Granted that there have been lots of discussion, and several threads about the recent tragic events in Haiti. Jason (flyboy97222), and I imagine a few others here can relate.... However, I felt that this perspective deserved its own. A good friend of mine became deeply involved in Haiti relief efforts. Her account is certainly worth sharing and speaks for itself....
Dear Friends and Colleagues,
As some of you may know, I have been involved in the Business Aviation relief effort in Haiti for the past 60 days. As you also know, our industry has been under attack from the public and media for over a year. I wanted to share with you some of our stories from Haiti so you can pass along this amazing story of generosity and need to help spread the word about how great Business Aviation truly is. I apologize in advance for the "mass email" format, but I wanted to make sure everyone knows the story.
A few years ago, I helped form an organization called C.A.R.E., Corporate Aviation Responding to Emergencies. We work with NBAA to take donated aircraft and coordinate them for emergency flights after a disaster. We started the organization in response to Hurricane Katrina and flew about 100 missions and moved approximately 1,000 people in that effort. We prepared the organization to be ready for the next disaster. We waited five years ...
The earthquake in Haiti produced a situation that was the fundamental case for Business Aviation. It needed quick reaction, de-centralized response and efficiency. Business Aviation was the only response entity that could do all three. C.A.R.E. Operation Haiti has included over 675 flights with 3400 passengers and 1,200,000 lbs of critical supplies. Our passengers have included medical personnel, relief workers, newly adopted children, injured patients and missionaries. Over 90 aircraft have been activated for the program, flying more than $5,000,000 worth of flight hours. Those are the statistics, here are some of the stories:
-C.A.R.E. worked with Tradewind Aviation to set up a landing strip on a road in the Leogane region in Haiti. Their Caravan flew 155 flights in and out of the road. Not only did the aircraft provide food, medical supplies and transportation, but we also siphoned fuel for the local generators. Business Aviation provided fuel to run the generator at the hospital in Leogane.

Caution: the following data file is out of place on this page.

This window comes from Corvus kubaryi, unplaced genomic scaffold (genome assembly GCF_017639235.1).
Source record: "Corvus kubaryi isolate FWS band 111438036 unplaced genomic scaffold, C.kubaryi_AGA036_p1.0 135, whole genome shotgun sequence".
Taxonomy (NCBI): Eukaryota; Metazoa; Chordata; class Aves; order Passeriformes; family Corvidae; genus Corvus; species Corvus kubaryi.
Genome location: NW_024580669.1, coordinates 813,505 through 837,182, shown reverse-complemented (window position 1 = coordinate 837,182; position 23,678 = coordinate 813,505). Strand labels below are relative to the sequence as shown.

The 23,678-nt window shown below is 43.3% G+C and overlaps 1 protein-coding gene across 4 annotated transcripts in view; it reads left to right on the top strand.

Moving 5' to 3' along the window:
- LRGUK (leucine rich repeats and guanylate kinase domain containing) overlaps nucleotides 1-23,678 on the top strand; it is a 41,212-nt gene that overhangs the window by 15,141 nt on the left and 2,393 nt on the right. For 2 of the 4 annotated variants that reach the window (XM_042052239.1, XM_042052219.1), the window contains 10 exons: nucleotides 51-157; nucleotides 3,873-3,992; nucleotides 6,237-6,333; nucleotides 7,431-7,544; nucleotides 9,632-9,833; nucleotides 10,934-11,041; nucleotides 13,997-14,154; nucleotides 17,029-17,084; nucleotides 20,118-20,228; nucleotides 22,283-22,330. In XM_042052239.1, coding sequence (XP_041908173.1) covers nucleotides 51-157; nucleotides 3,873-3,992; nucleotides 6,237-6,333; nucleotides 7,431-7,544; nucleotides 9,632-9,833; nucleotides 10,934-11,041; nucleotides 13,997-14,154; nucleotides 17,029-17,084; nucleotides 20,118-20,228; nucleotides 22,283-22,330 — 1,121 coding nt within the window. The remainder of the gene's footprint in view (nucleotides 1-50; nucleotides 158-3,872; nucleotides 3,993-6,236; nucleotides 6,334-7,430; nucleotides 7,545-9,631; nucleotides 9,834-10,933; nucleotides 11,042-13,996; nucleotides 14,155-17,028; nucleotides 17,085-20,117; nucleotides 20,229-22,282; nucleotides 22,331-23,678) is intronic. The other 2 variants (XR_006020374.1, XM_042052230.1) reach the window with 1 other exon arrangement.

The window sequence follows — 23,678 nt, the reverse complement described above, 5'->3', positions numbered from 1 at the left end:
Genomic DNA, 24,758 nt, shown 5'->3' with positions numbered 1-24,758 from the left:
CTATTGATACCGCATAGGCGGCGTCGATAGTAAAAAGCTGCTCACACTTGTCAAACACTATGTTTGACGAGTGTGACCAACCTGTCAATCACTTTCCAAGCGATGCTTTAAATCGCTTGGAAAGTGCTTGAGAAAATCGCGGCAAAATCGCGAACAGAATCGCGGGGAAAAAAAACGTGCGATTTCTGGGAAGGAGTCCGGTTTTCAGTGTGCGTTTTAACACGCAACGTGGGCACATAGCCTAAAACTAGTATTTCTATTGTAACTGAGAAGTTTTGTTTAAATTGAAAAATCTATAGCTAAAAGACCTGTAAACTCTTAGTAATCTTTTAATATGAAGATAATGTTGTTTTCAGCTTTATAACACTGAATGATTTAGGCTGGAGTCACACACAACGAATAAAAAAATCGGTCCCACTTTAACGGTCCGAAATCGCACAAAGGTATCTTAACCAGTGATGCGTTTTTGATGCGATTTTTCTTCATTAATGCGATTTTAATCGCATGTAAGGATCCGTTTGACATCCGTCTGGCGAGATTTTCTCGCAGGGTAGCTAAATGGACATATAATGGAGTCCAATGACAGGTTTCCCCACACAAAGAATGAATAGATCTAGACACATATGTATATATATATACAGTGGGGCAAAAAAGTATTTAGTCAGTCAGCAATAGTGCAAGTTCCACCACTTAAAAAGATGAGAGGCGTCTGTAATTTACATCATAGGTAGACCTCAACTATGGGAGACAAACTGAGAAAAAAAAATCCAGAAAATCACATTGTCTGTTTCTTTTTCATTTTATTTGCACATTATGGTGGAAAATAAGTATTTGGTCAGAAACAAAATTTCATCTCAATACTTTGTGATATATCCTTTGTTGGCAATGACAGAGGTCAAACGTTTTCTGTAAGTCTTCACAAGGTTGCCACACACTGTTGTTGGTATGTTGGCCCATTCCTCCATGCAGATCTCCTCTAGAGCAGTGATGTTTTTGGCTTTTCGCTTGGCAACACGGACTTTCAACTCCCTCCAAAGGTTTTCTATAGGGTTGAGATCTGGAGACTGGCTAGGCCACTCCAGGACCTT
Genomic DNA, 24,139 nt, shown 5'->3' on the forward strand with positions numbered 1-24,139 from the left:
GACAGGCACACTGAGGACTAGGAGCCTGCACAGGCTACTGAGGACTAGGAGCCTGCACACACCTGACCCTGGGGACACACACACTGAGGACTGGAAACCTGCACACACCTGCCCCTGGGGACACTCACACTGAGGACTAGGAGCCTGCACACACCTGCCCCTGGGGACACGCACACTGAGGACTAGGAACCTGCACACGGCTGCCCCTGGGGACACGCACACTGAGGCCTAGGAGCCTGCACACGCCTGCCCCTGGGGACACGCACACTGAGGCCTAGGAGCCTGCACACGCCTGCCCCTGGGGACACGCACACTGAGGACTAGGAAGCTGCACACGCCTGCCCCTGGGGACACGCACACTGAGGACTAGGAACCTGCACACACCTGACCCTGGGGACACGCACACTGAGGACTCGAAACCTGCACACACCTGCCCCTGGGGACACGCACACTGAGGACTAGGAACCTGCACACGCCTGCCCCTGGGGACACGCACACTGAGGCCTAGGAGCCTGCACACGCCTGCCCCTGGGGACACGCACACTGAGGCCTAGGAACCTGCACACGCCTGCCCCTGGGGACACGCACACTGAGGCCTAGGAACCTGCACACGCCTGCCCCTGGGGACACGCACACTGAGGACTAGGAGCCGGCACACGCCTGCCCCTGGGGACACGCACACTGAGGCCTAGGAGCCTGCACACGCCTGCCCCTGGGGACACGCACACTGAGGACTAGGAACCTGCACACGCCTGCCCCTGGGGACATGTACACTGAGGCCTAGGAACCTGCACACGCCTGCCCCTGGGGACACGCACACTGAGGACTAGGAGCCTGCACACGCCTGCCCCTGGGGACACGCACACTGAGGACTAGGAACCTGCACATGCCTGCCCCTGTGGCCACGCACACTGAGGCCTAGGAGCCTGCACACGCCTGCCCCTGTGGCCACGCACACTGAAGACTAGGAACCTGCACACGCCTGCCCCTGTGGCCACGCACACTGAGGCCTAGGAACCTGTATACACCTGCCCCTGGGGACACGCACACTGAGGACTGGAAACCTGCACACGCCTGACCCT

-C.A.R.E. arranged transport of critically injured people. One of our passengers was a young girl named Yadissa, who was hit by a bus on the morning of the second aftershock. One of our doctors found her and called for a transport. We had an aircraft there in less than 24 hours and were able to fly Yadissa to Ft. Lauderdale for treatment. I'm proud to report Yadissa will be returning home on March 27th and will see her parents for the first time since the accident. Business Aviation saved Yadissa's life.
-C.A.R.E. set up a warehouse in Santiago, Dominican Republic to store food and medical supplies. A fleet of turboprops flew from Santiago to all the outlying airstrips in Haiti including Jacmel, Pignon, Jeremie, Port de Paix and Les Cayes. Our airplane that landed in Jacmel carried the very first relief supplies that region had received. When our first airplane arrived in Les Cayes, the airport manager who helped unload the supplies had not eaten in four days. We gave him food. Business Aviation was the first to deliver food and critically needed supplies to these regions. The general aviation airports were critical to getting supplies to the people.
-C.A.R.E. coordinated the flight that brought newly adopted Tia Wilson and her friend Josh home from Haiti. They were one of the first sets of "partially adopted" children to be released from the country. We coordinated this flight entirely through text messaging and the pilots had never spoken to any C.A.R.E. representatives at this point. The orphanage where Tia and Josh were living was down to less than 24 hours of food remaining. Business Aviation brought Tia and Josh home.
The generosity and "can-do" spirit of the aviation community was greater than we could have ever imagined. Thank you to everyone that helped on every level and a special thank you to our friends Marianne Stevenson, Doug Shultz, Banyan Air Service, Windsor Jet Management, JSSI, NBAA and all of the C.A.R.E. volunteer coordinators.
For pictures, videos and more incredible stories, please visit the C.A.R.E. Facebook page:http://www.facebook.com/#!/group.php?gi ... 760&ref=mf
This effort has been a very humbling experience for me personally. I have cried, screamed, yelled and gone many nights without sleep. It has most importantly reaffirmed my opinion that I work in the best industry on earth.
Thank you to everyone involved again.
Please don't forget the people of Haiti.